All posts by Ben Amunwa

Founder and editor of Lawmostly.com. Ben is a commercial and public law barrister with The 36 Group. He gives expert legal advice on employment, public law and commercial disputes to a wide range of clients.

What does the junior doctors’ strike tell us about UK employment law?

As junior doctors continue strike action against UK Health Secretary Jeremy Hunt’s plans to impose new contracts, there seems to […]

1 suicide attempt everyday at UK immigration detention centres

There were a shocking 393 reported attempts across the detention estate in 2015: the highest number on record and an average […]

How many students has Theresa May deported unlawfully?

Hundreds? Thousands? 48,000? Up to 50,000? It’s not clear.

Artist wins her appeal against seizure of whale-bone sculpture

It’s not every case that fuses international law, endangered species, border controls and fine art. But Juliet Forster-Copperi v Director […]

40 percent of UK deportations cancelled, says new report

The latest report from the Independent Chief Inspector of Borders and Immigration, David Bolt, confirms that 4 out of 10 […]

Good news for students deported on flimsy evidence of fraud

The Independent reports that the Upper Tribunal has found in favour of students who had their leave to remain cancelled […]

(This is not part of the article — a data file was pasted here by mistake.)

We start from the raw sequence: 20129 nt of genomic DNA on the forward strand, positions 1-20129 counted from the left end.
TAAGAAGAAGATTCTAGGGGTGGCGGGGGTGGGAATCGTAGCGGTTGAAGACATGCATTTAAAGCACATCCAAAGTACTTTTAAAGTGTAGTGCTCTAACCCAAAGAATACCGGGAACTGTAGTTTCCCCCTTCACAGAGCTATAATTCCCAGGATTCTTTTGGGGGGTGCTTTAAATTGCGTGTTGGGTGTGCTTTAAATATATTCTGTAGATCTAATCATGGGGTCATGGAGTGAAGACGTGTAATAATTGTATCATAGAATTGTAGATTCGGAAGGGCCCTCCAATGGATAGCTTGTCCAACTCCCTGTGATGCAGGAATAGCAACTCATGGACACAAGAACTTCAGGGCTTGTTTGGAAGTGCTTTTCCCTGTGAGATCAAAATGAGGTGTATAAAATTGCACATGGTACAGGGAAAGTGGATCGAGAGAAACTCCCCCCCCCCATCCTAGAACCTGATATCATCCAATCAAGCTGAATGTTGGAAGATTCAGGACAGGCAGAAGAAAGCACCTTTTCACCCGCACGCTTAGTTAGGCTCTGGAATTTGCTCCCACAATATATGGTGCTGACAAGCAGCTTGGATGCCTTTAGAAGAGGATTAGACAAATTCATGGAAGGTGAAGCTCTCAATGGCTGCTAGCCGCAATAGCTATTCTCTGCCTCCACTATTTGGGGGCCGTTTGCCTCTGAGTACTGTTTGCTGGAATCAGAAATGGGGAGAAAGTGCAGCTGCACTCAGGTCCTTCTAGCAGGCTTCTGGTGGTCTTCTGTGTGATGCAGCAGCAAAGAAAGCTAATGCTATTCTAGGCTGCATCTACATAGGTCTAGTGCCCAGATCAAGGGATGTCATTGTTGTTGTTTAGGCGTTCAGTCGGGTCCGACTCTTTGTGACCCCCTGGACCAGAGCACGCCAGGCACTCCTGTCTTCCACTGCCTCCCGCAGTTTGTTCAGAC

All new facebook page launched

Another way you way contact me. What’s not to like? Hi all. I now have a facebook page to shamelessly promote […]

Fresh articles on housing, immigration and costs

For those of you interested in civil, housing, immigration & costs law, please visit my publications page where I’ve uploaded […]

The awful truth about the detention of torture survivors in the UK

Torture survivors should not normally be detained by the Home Office. But the awful truth is that they are. Regularly.

the justice gap: New secret evidence rule in immigration tribunal lawful but should ‘almost never be used’

A version of my blog on the secret evidence rule in the Immigration Tribunal was kindly published by the justice gap. […]